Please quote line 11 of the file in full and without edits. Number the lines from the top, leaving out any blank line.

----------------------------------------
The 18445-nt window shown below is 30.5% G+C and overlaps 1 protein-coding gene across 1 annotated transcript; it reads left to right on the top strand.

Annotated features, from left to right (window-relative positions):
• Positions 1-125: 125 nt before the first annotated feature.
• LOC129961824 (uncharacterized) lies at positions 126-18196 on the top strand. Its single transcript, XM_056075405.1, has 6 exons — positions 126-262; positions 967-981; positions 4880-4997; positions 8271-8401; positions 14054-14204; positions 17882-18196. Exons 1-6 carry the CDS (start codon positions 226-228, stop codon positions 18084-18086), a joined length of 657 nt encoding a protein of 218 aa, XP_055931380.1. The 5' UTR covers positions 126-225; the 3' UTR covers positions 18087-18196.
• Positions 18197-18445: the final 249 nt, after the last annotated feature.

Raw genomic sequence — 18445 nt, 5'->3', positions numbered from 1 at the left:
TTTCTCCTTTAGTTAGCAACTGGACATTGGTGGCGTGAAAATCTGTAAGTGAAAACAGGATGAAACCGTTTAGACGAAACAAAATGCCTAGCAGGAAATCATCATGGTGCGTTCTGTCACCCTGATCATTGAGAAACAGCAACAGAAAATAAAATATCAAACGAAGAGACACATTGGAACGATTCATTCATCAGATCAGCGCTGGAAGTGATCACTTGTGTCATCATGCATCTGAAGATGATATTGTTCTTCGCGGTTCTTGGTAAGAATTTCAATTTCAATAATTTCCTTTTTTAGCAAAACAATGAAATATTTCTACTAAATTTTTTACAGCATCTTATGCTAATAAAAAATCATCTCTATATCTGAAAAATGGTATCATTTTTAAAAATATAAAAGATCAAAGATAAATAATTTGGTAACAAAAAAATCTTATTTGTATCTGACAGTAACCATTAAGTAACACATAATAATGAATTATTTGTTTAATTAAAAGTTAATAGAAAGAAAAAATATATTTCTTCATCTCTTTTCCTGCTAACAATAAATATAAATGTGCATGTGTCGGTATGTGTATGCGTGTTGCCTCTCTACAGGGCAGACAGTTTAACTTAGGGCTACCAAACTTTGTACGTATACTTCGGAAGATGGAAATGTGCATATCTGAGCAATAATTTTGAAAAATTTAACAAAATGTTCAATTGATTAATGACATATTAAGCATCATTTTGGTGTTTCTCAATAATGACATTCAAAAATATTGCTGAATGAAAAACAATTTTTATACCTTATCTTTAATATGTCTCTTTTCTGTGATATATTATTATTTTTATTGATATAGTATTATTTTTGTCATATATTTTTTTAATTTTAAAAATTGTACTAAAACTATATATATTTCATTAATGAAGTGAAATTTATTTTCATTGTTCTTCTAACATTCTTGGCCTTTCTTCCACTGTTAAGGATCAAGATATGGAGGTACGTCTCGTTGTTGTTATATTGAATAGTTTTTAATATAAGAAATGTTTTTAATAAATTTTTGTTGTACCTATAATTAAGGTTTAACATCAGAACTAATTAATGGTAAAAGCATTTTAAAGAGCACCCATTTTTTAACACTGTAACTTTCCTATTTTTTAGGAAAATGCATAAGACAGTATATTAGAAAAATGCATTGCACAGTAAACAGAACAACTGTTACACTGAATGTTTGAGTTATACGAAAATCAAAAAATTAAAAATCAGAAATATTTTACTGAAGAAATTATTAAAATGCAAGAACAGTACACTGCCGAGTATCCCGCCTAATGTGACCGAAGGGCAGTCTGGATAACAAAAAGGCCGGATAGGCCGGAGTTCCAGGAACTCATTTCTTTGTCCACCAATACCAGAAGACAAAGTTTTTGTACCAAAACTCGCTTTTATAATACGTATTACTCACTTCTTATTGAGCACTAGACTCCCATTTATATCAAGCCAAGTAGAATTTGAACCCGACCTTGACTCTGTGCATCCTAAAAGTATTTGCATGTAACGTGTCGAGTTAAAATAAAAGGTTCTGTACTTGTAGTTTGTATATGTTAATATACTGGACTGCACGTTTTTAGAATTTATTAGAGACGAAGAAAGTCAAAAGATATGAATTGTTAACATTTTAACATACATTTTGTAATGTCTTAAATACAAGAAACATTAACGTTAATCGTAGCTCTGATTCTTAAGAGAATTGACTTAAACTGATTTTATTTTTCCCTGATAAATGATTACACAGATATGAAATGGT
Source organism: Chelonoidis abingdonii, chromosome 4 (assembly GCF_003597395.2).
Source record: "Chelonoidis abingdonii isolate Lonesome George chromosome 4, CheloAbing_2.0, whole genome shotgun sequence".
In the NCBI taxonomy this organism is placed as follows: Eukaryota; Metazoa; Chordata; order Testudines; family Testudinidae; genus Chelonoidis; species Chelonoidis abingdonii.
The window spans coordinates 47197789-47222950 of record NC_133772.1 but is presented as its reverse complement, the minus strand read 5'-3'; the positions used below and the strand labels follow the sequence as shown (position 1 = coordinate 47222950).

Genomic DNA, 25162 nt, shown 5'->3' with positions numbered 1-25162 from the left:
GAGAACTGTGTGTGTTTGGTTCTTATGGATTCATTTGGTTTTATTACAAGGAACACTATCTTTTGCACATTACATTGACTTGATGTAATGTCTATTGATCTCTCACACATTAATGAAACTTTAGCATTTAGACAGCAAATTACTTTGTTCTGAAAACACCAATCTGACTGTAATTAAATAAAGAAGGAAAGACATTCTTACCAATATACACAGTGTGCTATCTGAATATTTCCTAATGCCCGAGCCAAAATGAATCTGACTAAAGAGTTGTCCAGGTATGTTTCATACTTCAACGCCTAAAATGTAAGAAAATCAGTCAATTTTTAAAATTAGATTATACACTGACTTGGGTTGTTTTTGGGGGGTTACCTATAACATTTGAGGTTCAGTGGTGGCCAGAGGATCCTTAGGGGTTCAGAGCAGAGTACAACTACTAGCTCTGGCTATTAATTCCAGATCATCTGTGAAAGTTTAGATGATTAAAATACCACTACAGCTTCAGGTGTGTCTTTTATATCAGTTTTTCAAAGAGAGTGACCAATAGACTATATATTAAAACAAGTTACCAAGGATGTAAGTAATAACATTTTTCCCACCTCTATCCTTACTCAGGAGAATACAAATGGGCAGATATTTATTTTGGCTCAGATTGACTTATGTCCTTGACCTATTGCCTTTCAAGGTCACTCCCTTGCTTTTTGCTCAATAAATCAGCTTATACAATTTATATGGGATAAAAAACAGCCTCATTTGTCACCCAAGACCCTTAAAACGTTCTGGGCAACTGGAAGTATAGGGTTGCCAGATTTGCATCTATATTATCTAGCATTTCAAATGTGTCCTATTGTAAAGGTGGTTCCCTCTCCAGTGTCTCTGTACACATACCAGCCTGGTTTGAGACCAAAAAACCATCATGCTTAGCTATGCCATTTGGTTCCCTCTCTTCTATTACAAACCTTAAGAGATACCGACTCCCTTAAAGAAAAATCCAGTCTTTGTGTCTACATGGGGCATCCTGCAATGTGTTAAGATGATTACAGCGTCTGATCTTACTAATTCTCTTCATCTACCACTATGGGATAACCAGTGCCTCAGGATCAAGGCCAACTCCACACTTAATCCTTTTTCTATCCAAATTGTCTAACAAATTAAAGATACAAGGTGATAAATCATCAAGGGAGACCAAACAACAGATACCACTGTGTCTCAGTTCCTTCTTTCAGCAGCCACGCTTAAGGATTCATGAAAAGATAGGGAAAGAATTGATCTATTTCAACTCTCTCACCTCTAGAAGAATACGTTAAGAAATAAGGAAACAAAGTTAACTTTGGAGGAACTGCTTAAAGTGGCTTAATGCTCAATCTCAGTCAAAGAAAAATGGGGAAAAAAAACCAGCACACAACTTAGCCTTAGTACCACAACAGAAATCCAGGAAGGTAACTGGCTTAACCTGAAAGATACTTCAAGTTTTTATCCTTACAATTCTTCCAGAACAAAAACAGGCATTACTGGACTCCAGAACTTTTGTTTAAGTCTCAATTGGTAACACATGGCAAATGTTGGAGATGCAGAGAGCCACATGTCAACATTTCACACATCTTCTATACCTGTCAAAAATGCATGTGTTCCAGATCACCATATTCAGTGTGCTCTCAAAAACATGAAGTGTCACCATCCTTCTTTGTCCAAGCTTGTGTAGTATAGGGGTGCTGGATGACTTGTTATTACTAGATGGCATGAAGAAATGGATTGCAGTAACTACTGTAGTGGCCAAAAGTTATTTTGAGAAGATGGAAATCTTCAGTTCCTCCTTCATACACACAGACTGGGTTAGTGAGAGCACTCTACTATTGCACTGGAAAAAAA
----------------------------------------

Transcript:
The window spans coordinates 47197789-47222950 of record NC_133772.1 but is presented as its reverse complement, the minus strand read 5'-3'; the positions used below and the strand labels follow the sequence as shown (position 1 = coordinate 47222950).